Rust and gold combined for artistic purpose

MG100 paintings by Joel Armstrong opened to the public at John Brown University last Tuesday.

Armstrong is an associate professor of visual arts and teaches illustration and drawing at the University.

He teaches his students to remain consistent with their work, which in turn helps him to stay consistent with his own pieces.

“It’s very rewarding,” Armstrong said. He loves working alongside and learning from his students.

He started painting when he was in junior high and has not stopped since.

“I either had the choice of taking violin lessons or painting lessons,” said Armstrong, “I always knew that painting was something I wanted to do.”

He started working with wire in graduate school and wanted to show that he could do more with other materials such as wire, sticks and rocks.

“It was a challenge,” said Armstrong.

His familiarity with the rust and love for the color inspired him to contrast that with the use of gold, which compliments the blue in his paintings.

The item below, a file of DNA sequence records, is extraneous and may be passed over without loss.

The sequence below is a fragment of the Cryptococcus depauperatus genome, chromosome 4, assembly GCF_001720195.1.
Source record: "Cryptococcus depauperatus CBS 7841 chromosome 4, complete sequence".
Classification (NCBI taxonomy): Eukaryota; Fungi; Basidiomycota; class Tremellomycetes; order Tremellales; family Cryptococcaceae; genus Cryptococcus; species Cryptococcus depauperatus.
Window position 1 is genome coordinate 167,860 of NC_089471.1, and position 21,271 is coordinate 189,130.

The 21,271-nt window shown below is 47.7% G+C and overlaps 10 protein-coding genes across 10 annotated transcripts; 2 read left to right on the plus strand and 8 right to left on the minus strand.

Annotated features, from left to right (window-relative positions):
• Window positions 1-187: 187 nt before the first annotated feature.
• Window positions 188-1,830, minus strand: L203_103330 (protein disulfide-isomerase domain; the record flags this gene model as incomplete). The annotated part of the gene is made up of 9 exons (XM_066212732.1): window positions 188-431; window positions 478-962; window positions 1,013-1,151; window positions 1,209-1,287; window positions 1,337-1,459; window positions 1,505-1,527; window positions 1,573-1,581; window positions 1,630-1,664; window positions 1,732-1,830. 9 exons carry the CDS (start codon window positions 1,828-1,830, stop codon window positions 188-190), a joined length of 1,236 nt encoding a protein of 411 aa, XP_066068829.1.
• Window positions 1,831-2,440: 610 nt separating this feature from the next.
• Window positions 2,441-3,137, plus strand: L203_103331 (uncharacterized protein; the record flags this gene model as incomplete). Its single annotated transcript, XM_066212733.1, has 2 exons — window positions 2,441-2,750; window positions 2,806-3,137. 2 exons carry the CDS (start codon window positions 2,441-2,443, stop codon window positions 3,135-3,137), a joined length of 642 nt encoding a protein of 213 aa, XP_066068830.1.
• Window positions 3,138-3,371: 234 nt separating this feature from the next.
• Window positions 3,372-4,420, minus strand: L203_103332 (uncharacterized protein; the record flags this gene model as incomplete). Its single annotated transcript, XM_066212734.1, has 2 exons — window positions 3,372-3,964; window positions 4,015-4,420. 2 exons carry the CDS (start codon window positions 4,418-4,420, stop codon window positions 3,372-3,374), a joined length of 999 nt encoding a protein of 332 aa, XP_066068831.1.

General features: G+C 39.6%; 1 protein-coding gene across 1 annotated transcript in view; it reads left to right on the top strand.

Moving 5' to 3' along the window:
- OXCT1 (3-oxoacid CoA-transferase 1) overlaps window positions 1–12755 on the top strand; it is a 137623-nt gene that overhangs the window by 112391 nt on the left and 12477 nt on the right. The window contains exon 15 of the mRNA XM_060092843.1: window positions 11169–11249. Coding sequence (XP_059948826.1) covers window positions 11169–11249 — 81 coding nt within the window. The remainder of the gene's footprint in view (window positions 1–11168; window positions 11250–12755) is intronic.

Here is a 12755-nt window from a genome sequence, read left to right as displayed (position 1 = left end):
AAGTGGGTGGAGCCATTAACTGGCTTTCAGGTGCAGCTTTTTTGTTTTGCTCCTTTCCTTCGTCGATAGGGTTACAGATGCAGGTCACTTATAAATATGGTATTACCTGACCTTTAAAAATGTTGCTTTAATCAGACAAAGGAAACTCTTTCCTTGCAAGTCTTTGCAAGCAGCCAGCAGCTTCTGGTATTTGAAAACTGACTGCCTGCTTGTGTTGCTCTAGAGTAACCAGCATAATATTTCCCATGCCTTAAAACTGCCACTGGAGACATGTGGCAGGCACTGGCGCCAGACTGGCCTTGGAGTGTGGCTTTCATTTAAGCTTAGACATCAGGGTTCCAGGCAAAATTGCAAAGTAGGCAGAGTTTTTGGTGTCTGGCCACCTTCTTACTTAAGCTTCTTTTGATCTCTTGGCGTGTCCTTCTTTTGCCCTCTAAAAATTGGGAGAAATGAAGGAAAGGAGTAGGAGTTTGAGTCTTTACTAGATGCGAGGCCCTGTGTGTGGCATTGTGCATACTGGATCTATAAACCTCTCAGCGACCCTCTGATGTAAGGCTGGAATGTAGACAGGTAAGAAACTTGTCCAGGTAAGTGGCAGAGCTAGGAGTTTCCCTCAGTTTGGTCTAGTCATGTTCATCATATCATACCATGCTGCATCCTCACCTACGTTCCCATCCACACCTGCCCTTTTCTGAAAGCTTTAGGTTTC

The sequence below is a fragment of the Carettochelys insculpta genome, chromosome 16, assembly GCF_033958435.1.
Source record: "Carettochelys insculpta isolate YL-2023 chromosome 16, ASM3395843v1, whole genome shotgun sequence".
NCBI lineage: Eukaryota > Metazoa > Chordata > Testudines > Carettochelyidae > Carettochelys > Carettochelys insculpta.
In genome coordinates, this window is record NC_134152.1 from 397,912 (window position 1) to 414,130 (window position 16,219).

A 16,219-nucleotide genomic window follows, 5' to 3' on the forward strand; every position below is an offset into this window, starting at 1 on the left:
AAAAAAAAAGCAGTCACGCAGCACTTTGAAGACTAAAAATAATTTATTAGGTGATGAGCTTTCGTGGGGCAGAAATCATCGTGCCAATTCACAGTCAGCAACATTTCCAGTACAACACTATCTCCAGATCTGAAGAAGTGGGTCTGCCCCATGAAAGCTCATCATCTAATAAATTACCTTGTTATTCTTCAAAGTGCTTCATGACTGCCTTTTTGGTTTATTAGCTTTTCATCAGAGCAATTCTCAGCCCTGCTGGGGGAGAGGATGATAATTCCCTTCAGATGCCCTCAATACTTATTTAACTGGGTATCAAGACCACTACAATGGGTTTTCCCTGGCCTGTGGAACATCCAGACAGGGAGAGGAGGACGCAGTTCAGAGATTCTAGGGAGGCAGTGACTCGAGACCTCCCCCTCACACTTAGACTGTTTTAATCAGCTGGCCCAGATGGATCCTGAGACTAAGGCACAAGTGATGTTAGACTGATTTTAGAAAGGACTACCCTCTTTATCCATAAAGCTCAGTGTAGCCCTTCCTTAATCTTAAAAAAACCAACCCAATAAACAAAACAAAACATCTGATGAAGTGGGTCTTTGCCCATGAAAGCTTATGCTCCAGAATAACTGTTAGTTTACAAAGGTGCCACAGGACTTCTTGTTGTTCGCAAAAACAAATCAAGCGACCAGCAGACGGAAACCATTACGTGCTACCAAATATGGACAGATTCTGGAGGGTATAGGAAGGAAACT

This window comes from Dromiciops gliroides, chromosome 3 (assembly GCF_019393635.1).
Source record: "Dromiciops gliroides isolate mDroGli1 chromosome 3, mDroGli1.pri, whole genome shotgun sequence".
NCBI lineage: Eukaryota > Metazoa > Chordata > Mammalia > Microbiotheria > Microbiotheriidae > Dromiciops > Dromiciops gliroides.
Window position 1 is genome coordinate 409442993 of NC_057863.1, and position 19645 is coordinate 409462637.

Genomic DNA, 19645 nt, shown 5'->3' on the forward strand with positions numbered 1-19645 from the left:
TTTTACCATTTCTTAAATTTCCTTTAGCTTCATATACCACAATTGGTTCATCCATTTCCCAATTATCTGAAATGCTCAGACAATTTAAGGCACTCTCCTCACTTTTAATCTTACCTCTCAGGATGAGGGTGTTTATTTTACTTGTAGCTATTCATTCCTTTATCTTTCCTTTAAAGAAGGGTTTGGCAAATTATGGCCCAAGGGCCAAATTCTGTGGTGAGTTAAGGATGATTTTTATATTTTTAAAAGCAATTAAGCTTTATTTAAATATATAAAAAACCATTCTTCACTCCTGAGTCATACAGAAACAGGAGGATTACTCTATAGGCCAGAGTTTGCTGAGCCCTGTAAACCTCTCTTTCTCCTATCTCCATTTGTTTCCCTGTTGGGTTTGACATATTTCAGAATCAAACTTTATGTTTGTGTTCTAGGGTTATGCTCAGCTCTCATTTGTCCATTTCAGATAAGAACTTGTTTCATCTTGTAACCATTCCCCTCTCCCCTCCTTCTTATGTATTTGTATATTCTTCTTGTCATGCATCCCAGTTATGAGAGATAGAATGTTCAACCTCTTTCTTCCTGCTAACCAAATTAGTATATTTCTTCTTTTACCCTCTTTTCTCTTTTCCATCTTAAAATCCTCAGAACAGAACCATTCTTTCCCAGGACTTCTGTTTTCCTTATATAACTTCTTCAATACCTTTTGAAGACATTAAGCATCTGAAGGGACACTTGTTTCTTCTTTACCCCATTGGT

“With instillation, you get it in your head what you want to do, but then you have to put it all together,” said Armstrong.

“The in-between part of that is just activity. The creative part is what I love.”

Terri Wubbena, an attendee at the gallery opening, loved picking out the different shapes and figures seen within the paintings.

“Each piece was made out of instinct,” said Armstrong. “The whole idea of just putting down paint on a piece of paper was all I intended.”

“It’s like a world within a world,” said Ian McCloud, an illustration alumna. “Each piece is unique, but something will always catch your eye.”

“I’m really happy with it,” said Armstrong. “I wish more people could see it, it’s sort of hidden.”

Alyssa Duckworth, a senior art and illustration major, said she has known Armstrong from her classes over the years.

“He is one of my favorite professors. He’s a wealth of knowledge when it comes to improving yourself as an artist, and he always has really good ideas,” Duckworth said.

“A lot of people don’t realize this because he’s such a quiet guy, but when you take the time to talk with him and get to know him you find out he’s really cool,” she continued.

Duckworth said she loves Armstrong’s paintings, “They’re so small and such a simple concept, yet each one is unique and complex in it’s own way.”

After attending opening night, Duckworth felt like there was a really good turnout and she said she thought people received the artwork really well.

The gallery will remain open until tomorrow.